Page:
What are Ecological Reserves?
Ecological reserves are areas selected to preserve representative and special natural ecosystems,
plant and animal species, features and phenomena. Scientific research
and educational purposes are the principal uses of ecological reserves.
Ecological reserves are established for the:
- preservation of representative examples of British Columbia's ecosystems;
- protection of rare and endangered plants and animals in their natural habitat;
- preservation of unique, rare or outstanding botanical, zoological or geological
- perpetuation of important genetic resources; and
- scientific research and educational uses associated with the natural environment.
How did they originate?
Between 1964 and 1974 Canada participated in a decade of research known
as the International Biological Program (IBP), a worldwide endeavour
involving 58 nations. A subcommittee for the Conservation of Terrestrial
Communities (IBP-CT) was created, aimed at the establishment of a system
of representative terrestrial and aquatic ecosystems around the world. In
Canada this was largely funded by the National Research Council, and involved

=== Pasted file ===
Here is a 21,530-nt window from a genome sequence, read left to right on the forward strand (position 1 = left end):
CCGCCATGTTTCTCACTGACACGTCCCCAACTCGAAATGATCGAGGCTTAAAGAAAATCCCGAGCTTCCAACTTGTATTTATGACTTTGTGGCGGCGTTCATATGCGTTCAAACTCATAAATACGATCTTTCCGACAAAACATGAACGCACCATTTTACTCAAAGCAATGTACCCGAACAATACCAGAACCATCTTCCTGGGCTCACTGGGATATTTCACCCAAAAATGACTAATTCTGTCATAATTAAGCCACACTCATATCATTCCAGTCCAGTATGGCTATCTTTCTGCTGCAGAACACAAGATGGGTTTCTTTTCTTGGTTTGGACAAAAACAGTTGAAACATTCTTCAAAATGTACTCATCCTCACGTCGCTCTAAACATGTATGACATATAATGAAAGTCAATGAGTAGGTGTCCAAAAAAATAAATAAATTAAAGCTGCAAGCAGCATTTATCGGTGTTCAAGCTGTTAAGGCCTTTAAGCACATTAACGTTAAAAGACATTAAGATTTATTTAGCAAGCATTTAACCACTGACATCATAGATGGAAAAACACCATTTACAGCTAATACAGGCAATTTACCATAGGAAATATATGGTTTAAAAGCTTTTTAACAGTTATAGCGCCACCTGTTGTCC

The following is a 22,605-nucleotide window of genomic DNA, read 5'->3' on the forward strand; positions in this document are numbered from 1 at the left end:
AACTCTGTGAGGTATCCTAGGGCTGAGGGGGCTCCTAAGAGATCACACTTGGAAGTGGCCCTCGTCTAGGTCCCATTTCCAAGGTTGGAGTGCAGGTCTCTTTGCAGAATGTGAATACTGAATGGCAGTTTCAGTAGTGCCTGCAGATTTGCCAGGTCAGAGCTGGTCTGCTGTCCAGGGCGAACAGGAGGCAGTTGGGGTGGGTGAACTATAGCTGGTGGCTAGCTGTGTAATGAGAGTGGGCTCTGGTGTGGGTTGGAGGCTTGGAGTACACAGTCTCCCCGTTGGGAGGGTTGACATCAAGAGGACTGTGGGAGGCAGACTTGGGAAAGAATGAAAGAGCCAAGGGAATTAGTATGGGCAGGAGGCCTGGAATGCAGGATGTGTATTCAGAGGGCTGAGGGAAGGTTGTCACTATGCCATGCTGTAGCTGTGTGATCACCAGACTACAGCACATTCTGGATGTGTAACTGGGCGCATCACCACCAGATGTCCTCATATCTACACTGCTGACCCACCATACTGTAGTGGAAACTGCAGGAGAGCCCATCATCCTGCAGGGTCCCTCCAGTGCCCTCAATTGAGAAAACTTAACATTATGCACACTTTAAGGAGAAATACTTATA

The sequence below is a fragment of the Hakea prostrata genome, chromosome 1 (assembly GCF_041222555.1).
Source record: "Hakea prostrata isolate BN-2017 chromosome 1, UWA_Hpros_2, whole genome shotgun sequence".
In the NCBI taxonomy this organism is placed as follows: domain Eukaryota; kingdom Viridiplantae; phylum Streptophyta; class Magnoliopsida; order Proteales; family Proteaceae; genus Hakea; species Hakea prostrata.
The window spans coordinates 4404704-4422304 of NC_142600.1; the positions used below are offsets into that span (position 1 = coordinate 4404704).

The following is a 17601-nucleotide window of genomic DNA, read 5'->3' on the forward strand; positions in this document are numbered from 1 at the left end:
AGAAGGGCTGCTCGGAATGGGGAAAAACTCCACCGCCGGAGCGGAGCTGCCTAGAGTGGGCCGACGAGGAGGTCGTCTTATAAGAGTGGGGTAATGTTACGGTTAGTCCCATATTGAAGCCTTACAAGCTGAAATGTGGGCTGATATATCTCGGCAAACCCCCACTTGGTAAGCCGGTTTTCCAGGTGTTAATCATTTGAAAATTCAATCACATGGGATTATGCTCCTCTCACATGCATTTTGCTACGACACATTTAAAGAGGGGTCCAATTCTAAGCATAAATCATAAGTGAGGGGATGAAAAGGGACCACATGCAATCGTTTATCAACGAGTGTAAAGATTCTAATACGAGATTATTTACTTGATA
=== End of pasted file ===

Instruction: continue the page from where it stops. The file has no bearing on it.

the description of biologically important sites on standard international
check-sheets. Nearly 1000 check-sheets were completed in Canada, placing
this country at the forefront of IBP-CT efforts, along with Australia and
the United States. Many such sites were identified in British Columbia,
and these became the nucleus of our present ecological reserves system.
The IBP check-sheets are still an important, and in some cases, the only
source of descriptive information for many British Columbia ecological reserves.
An effective conservation program, however, requires more than identification and description of
important ecosystems. The lands must be legally and permanently set aside
if they are to serve their intended long-term function. Since most public
lands in British Columbia are under provincial jurisdiction, provincial
government involvement became necessary to carry the program forward.
The Government of British Columbia, encouraged by the late Dr. Vladimir Krajina (former professor
at the University of British Columbia) and other scientists, agreed in
1968 to form an Ecological Reserves Committee to advise on the selection
of potential reserve sites. A year later, the government formally embarked
on setting aside ecological reserves under the Land Act. In 1971, the
Legislature gave unanimous approval to the Ecological
. With this act, British Columbia became the first province
in Canada to formalize and give permanent protected status to ecological
reserves. Quebec, the second to do so, established a similar act in 1974,
and New Brunswick in 1975. Other provinces have since enacted similar
legislation, or use other legislation such as Land, Park and Museum Acts
for designation of natural areas.